WASHINGTON — NASA astronaut John Grunsfeld, who played a key role in repairing the Hubble Space Telescope, is leaving the agency to help lead a university-run center that supports science operations for the orbiting observatory, according to a Jan. 4 NASA news release.

Grunsfeld’s departure to become deputy director of the Space Telescope Science Institute in Baltimore marks the end of an 18-year career with the agency in which he participated in three space shuttle missions to rehab Hubble. The telescope, which has provided stunningly clear views of remote galaxies for almost two decades, will eventually be replaced by a follow-on observatory, the James Webb Space Telescope, planned for launch in 2014.

“This is an incredibly exciting opportunity for me to work at a focal point of top astronomers at the leading edge of scientific inquiry,” Grunsfeld stated in the news release. “The team at the Space Telescope Science Institute has a demonstrated record of meeting the high performance challenges of operating the Hubble Space Telescope and preparing for the James Webb Space Telescope. I look forward to working with this excellent team as we continue to explore the mysteries of the universe.”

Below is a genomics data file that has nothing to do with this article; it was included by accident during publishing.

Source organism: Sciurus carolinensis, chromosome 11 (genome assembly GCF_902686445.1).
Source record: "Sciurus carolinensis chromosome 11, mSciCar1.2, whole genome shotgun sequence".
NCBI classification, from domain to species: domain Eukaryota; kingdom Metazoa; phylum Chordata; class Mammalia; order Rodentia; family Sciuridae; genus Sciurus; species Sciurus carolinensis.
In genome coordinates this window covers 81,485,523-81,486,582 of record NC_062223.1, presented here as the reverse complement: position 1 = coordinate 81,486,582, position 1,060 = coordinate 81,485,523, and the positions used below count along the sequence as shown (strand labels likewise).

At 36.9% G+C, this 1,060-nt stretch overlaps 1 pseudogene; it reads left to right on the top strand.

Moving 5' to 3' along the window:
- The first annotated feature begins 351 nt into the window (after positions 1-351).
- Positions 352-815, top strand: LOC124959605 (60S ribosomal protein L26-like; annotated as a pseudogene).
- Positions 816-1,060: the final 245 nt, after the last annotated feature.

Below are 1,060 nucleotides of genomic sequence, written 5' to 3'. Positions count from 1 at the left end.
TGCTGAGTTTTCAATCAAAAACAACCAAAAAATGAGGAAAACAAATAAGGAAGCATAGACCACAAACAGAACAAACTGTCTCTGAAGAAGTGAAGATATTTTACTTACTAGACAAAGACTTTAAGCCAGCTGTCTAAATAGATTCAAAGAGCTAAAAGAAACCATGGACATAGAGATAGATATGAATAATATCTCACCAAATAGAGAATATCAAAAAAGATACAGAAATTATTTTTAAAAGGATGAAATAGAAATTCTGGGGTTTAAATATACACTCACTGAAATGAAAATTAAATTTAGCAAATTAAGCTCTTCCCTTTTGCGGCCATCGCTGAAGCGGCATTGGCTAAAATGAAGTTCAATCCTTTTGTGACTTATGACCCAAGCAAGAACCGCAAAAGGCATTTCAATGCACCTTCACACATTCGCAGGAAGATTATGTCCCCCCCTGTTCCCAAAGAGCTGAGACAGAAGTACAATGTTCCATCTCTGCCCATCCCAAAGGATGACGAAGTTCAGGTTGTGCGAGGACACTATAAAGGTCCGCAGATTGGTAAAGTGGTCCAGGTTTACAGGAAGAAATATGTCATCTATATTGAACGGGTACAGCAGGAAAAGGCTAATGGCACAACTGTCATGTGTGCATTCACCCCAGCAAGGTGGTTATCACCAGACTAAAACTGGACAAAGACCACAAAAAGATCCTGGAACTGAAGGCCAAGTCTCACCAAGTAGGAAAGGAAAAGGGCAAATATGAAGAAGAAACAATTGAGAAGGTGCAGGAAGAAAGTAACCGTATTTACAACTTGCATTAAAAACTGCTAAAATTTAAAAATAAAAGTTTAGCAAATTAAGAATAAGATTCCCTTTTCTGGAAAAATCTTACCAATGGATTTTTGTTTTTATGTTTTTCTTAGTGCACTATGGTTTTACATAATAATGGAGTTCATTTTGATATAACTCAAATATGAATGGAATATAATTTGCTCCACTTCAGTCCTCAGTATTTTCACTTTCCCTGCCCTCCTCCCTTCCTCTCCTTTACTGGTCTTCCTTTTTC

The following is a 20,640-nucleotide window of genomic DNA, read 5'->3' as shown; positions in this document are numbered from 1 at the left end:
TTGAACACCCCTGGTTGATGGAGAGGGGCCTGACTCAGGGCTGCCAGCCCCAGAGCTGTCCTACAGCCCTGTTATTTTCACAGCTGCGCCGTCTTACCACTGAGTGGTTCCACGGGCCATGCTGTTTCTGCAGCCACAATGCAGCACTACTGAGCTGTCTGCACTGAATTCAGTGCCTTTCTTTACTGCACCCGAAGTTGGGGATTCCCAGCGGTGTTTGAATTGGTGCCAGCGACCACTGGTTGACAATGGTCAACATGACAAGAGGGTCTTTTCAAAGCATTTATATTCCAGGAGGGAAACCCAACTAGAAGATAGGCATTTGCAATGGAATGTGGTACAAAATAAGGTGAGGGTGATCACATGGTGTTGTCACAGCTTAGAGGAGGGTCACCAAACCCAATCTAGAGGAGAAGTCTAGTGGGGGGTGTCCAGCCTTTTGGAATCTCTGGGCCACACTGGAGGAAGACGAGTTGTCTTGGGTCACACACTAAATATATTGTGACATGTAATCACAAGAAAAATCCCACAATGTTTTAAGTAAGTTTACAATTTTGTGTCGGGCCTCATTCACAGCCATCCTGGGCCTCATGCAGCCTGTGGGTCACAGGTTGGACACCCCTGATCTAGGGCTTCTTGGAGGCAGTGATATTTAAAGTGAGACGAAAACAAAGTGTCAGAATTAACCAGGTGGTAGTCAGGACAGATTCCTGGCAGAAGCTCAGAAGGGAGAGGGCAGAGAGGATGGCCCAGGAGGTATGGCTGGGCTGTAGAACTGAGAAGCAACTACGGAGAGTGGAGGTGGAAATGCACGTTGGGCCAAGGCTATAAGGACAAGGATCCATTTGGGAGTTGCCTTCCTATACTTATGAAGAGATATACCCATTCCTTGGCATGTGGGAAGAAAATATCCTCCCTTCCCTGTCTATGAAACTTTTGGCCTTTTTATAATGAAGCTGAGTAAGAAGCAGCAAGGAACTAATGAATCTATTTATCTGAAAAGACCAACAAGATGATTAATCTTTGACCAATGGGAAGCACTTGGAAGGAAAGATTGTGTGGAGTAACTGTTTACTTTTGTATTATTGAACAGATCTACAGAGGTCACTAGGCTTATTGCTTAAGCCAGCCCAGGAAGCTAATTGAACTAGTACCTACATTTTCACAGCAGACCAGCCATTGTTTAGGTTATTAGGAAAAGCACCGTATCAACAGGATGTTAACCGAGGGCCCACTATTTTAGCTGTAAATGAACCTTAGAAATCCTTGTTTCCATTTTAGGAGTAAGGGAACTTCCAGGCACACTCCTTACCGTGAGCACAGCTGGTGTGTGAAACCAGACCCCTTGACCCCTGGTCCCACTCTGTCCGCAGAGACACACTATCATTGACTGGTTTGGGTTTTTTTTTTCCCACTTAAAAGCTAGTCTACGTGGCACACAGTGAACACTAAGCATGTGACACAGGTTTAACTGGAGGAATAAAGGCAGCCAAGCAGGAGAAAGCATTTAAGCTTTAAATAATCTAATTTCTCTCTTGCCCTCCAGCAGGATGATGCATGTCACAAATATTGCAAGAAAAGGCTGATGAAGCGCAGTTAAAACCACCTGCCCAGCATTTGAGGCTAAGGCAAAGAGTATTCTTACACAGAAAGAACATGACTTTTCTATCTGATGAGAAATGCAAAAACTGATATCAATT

Since joining NASA’s astronaut ranks in 1992, Grunsfeld has logged more than 58 days in space. As a Hubble repairman, Grunsfeld joined in three flights to the space telescope between 1999 and 2009, leading the final Hubble mission that installed a new wide field camera and ultraviolet telescope. In addition, Grunsfeld served on two other shuttle missions and performed eight critical spacewalks. During 2003 and 2004, he served as NASA’s chief scientist at agency headquarters in Washington, where he helped develop former President George W. Bush’s Vision for Space Exploration, which set NASA on a path to return humans to the Moon by the end of this decade.

Grunsfeld replaces Michael Hauser, who stepped down as deputy director of the Space Telescope Science Institute in October.